Capistrán, M., Christen, J.A., Donnet, S.: Bayesian analysis of ODE’s: solver optimal accuracy and Bayes factors (2013). arXiv:1311.2281
 Chakraborty, A., Mallick, B.K., Mcclarren, R.G., Kuranz, C.C., Bingham, D., Grosskopf, M.J., Rutter, E.M., Stripling, H.F., Drake, R.P.: Splinebased emulators for radiative shock experiments with measurement error. J. Am. Stat. Assoc. 108(502), 411–428 (2013). doi: 10.1080/01621459.2013.770688 MathSciNetCrossRefzbMATHGoogle Scholar
 Chkrebtii, O.A., Campbell, D.A., Girolami, M.A., Calderhead, B.: Bayesian uncertainty quantification for differential equations (2013). arXiv:1306.2365
 Coulibaly, I., Lécot, C.: A quasirandomized Runge–Kutta method. Math. Comput. Am. Math. Soc. 68(226), 651–659 (1999)MathSciNetCrossRefzbMATHGoogle Scholar
 Dashti, M., Stuart, A.: The Bayesian approach to inverse problems. In: Ghanem, R., Higdon, D., Owhadi, H. (eds.) Handbook of Uncertainty Quantification. Springer, New York (2016)Google Scholar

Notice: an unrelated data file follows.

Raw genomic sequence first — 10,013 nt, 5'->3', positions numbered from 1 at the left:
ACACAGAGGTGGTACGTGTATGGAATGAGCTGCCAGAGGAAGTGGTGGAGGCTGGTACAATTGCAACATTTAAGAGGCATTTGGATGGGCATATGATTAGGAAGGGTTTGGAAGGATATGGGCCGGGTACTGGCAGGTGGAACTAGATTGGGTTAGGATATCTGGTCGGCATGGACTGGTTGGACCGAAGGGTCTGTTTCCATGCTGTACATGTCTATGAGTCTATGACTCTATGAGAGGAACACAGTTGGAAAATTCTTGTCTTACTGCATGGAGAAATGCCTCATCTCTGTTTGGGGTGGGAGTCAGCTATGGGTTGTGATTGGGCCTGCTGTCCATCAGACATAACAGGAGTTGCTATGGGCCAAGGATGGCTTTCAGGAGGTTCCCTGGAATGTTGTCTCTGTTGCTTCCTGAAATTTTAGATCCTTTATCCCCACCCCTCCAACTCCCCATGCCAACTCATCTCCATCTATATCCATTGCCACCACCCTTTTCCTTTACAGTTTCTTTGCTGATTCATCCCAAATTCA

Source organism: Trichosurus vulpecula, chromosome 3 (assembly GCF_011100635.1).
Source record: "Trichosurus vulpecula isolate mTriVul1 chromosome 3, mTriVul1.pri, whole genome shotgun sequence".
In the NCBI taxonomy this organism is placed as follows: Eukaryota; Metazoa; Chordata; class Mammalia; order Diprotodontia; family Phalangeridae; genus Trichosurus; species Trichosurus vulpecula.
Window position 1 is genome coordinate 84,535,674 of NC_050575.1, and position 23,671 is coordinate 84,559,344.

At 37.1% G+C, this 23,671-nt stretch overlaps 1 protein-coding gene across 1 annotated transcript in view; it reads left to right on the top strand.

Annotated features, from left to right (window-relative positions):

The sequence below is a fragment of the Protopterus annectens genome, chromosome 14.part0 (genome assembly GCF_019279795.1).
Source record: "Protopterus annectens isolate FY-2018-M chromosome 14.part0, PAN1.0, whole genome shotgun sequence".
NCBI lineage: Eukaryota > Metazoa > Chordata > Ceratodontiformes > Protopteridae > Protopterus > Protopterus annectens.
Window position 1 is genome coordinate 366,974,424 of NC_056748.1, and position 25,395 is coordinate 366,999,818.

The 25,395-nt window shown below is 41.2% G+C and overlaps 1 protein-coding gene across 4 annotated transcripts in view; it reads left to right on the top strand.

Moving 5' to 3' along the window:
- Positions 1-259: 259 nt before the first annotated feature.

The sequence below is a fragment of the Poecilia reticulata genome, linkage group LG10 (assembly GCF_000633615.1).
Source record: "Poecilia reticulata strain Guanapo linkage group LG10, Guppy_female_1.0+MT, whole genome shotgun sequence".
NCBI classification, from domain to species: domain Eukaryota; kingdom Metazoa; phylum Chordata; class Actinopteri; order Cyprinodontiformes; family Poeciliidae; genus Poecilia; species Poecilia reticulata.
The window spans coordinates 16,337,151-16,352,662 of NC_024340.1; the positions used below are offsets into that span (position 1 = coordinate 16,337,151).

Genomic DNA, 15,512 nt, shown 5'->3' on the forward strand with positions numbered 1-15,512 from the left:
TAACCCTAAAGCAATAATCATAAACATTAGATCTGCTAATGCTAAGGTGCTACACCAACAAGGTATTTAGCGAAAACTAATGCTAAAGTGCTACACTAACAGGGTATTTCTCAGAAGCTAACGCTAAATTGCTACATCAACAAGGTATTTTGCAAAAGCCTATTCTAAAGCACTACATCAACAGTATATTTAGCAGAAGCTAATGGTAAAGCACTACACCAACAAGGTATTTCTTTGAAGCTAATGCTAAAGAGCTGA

Diaconis, P.: Bayesian numerical analysis. Stat. Decision Theory Relat. Top. IV 1, 163–175 (1988)MathSciNetCrossRefzbMATHGoogle Scholar
 Eriksson, K.: Computational Differential Equations, vol. 1. Cambridge University Press, Cambridge (1996). https://books.google.co.uk/books?id=gbK2cUxVhDQC
 Haario, H., Laine, M., Mira, A., Saksman, E.: DRAM: efficient adaptive MCMC. Stat. Comput. 16(4), 339–354 (2006)MathSciNetCrossRefGoogle Scholar
 Hairer, E., Nørsett, S., Wanner, G.: Solving Ordinary Differential Equations I: Nonstiff Problems. Solving Ordinary Differential Equations, Springer, New York (1993). https://books.google.co.uk/books?id=F93u7VcSRyYC
 Hairer, E., Lubich, C., Wanner, G.: Geometric Numerical Integration: StructurePreserving Algorithms for Ordinary Differential Equations, vol. 31. Springer, New York (2006)zbMATHGoogle Scholar